John Keats, selected poems Contents
- Bright Star! Would I were steadfast as thou
- The Eve of St Agnes
- ‘Hush, hush! tread softly! hush, hush, my dear!’
- Isabella: or The Pot of Basil
- La Belle Dame Sans Merci
- Lines to Fanny (‘What can I do to drive away’)
- O Solitude, if I must with thee dwell
- Ode on a Grecian Urn
- Ode on Indolence
- Ode to a Nightingale
- Ode to Autumn
- Ode to Melancholy
- Ode to Psyche
- On First Looking Into Chapman’s Homer
- On Seeing the Elgin Marbles
- On the Sea
- Sleep and Poetry
- Time’s sea hath been five years at its slow ebb
- To Ailsa Rock
- To Leigh Hunt
- To Mrs Reynolds’s Cat
- To My Brothers
- To Sleep
- When I have fears that I may cease to be
Isabella: or The Pot of Basil: Language, tone and structure
Language and tone of Isabella: or The Pot of Basil
A mixture of tones
The poem is something of an experiment for Keats and is a mixture of poignant, romantic tragedy on the one hand and a rather dry, distanced narrative tone on the other. As well as a heart-felt sympathy for the victims of the brothers’ greed, there is a fascination with gory details, as when the brothers unearth Lorenzo’s head ‘vile with green and livid spot’. The poem is also full of gothic excess and over-theatrical lamentations, as when Melancholy is apostrophised either to ‘linger here awhile’ or to ‘turn [its] eyes away’. It is perhaps not surprising that Keats came to see the poem as ‘mawkish’.
Keats’ account of the brothers’ ruthless pursuit of money is vividly conveyed in his suggestive use of language. Their ‘red-lin’d accounts brings to mind their neat account books at the same time as suggesting the human blood for which their accumulation of wealth was responsible. ‘Gainful cowardice’ sharply communicates the dread of loss which haunts the wealthy brothers. Keats also uses the image of ‘hawks of ship-mast forests’ to suggest that, just as birds of prey pounce on their prey, so the brothers fell rapaciously on the trading vessels which put into port.
The murder of Lorenzo is handled by Keats with great skill. Lines 173-4
Cut Mercy with a sharp knife to the bone;
not only describes the banishment of the brothers’ natural pity, but also focuses our attention on the means of Lorenzo’s death.
This vivid foreshadowing continues memorably in stanza 27 with its opening line: ‘So the two brothers and their murder’d man’, the past participle ‘murdered’ forcing the reader to see both the living man and the corpse at the same time. The imagery is sharp and shocking. It is a quiet, rural scene into which the basest human passions have intruded. The pale murderers are reflected in the clear water of the Arno whilst the face of Lorenzo, their unsuspecting victim, is ‘flush with love’.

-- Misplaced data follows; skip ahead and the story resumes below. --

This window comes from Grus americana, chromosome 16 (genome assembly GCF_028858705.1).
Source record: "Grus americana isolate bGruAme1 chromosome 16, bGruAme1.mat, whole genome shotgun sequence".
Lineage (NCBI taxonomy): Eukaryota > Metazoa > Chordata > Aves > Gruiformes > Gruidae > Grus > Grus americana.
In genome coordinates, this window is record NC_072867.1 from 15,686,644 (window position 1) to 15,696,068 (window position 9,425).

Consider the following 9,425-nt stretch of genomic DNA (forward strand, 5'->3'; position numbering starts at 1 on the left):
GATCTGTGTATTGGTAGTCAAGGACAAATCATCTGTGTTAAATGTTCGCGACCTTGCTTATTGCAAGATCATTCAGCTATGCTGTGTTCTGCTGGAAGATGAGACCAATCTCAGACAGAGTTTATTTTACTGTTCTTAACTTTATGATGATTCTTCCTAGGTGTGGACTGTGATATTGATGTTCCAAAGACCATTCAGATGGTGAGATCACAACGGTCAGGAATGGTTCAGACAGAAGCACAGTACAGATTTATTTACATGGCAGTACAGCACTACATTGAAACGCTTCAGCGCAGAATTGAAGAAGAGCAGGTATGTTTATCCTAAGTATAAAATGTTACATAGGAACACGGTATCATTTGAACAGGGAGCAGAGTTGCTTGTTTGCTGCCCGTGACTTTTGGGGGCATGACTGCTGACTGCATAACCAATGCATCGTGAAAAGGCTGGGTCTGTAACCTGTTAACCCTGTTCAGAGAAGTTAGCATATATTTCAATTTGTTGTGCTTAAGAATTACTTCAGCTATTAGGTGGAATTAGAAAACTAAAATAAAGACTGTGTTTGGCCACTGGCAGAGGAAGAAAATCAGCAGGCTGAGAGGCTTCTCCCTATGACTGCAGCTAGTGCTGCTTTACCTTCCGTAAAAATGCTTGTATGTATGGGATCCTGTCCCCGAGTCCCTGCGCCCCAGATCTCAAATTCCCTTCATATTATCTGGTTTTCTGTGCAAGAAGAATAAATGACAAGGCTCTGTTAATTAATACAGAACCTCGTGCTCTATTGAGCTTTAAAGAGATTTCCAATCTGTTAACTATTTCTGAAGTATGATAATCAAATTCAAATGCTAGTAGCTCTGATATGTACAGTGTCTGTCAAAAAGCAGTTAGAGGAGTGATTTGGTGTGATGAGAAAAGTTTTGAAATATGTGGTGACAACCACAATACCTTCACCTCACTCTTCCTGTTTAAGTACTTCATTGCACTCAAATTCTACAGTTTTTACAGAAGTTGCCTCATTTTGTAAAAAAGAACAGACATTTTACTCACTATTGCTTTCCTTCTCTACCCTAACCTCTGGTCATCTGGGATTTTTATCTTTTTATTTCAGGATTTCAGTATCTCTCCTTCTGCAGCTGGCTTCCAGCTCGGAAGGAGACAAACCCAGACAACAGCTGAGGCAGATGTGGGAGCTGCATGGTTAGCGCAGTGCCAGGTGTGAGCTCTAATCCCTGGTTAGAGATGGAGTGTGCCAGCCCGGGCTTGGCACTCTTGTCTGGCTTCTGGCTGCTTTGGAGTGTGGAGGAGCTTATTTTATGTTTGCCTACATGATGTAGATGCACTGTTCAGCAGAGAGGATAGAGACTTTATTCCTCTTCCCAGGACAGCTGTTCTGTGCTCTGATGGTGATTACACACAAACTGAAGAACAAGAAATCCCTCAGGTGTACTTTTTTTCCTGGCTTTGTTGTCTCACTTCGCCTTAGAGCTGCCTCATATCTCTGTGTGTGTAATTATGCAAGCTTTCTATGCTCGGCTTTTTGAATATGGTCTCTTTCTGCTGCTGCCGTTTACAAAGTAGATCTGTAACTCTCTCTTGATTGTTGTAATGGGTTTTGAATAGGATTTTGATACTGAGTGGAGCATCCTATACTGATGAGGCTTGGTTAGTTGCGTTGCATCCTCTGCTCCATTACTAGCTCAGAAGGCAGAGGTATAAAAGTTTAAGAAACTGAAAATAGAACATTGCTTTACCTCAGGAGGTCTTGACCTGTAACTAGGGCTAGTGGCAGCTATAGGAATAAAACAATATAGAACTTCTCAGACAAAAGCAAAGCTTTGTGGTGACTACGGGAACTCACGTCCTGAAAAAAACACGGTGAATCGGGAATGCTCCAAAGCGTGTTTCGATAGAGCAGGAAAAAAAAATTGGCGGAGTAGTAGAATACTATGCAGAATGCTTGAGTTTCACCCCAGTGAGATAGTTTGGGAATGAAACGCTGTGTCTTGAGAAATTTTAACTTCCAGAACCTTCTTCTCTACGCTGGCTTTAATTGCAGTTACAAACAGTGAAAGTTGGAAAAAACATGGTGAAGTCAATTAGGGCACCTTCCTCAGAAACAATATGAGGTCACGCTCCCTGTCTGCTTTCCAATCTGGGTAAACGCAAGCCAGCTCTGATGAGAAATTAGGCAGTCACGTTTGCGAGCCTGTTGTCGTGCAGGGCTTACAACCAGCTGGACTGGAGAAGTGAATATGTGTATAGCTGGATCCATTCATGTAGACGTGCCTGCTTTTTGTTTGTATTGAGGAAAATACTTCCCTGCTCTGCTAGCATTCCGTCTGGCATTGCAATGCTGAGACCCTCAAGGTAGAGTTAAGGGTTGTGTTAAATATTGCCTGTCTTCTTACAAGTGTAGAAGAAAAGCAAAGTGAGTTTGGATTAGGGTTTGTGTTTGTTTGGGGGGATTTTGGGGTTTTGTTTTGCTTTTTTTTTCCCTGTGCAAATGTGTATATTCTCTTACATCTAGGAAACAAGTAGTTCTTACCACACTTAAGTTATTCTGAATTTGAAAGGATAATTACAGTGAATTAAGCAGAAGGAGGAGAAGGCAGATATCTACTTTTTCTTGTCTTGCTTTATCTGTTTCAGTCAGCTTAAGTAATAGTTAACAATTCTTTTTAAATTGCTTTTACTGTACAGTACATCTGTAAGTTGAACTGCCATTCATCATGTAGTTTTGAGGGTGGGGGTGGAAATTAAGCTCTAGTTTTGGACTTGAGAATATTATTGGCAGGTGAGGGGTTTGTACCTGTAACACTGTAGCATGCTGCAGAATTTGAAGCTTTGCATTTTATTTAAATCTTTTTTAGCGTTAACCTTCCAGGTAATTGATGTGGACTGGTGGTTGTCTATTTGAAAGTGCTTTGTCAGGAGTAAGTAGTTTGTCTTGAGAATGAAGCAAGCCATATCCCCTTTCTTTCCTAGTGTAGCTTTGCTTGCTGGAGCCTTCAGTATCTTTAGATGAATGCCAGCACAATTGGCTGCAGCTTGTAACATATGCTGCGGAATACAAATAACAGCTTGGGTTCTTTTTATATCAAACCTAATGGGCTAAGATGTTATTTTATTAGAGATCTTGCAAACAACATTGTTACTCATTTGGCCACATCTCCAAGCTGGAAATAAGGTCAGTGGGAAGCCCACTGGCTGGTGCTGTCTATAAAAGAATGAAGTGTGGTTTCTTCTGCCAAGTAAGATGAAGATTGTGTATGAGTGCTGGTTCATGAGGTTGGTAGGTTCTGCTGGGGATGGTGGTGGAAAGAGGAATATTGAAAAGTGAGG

We are told no details about the act of murder: it is merely stated, since Keats wants the effect to be one of pity rather than of horror. He intensifies the pathos in stanza 59 and its final four lines:
As bird on wing to breast its eggs again;
And, patient as a hen-bird, sat her there
Beside her Basil, weeping through her hair.
The emotion is intensified by the image of the bird incubating its eggs. The contrast with Isabella’s loneliness is stark. She can no longer contemplate the wife- and mother-hood which the image suggests.
Investigating language and tone of Isabella: of The Pot of Basil...
- Where does Keats focus most of his descriptive attention in the poem?
- Which elements of the plot seem to be passed over with little attention to detail?
- How does Keats use language to suggest the brothers’ obsession with money?
- Why do you think Keats is so interested in their pride and greed?
- What seems most striking to you about the way in which Keats describes Lorenzo’s murder?
- ‘Keats wants the tone to be of pity rather than horror?’ How does Keats achieve this effect?
Structure and versification
The story is divided into four parts:
- The love of Lorenzo and Isabella
- The murder of Lorenzo by her brothers
- Isabella’s discovery of Lorenzo’s body
- The flight of the brothers and Isabella’s death.
In Boccaccio’s Decameron there are three brothers, as opposed to the two in Keats.
In Boccaccio there is a narrator, Philomena, whereas in Keats the narrative voice is that of the poet himself.
The form of the poem is ottava rima (see Recognising poetic form > Ottava rima), a natural choice for a poem with such a distinctively Italian setting. The form uses stanzas of eight lines each, rhyming abababcc and was much used by Italian Renaissance poets such as Tasso and Ariosto.
Although the form is strict, Keats avoids monotony by changing the places where there are pauses. Look at the punctuation marks, especially in the middle of lines, and consider how they affect the emphasis and rhythm of the stanzas. For instance, in the first line of stanza 36 there is a pause after the fourth syllable whereas in the first line of stanza 37 there are two pauses, one after the second syllable and the second after the fourth.
Investigating structure and versification of Isabella: or The Pot of Basil...
- What part does the stanza form play in the narrative?
- Most of the stanzas are self-contained units but occasionally Keats indicates a run-on of sense, as between stanzas 4 and 5 and between 41 and 42. What effect does this have?
- Is the effect of the rhyme purely musical – or can you find examples of rhymes which yoke together words for other reasons?
- Comment on some of the examples you discover
- Go through the poem noting when Keats uses enjambement in the poem.
- What effects does this create?
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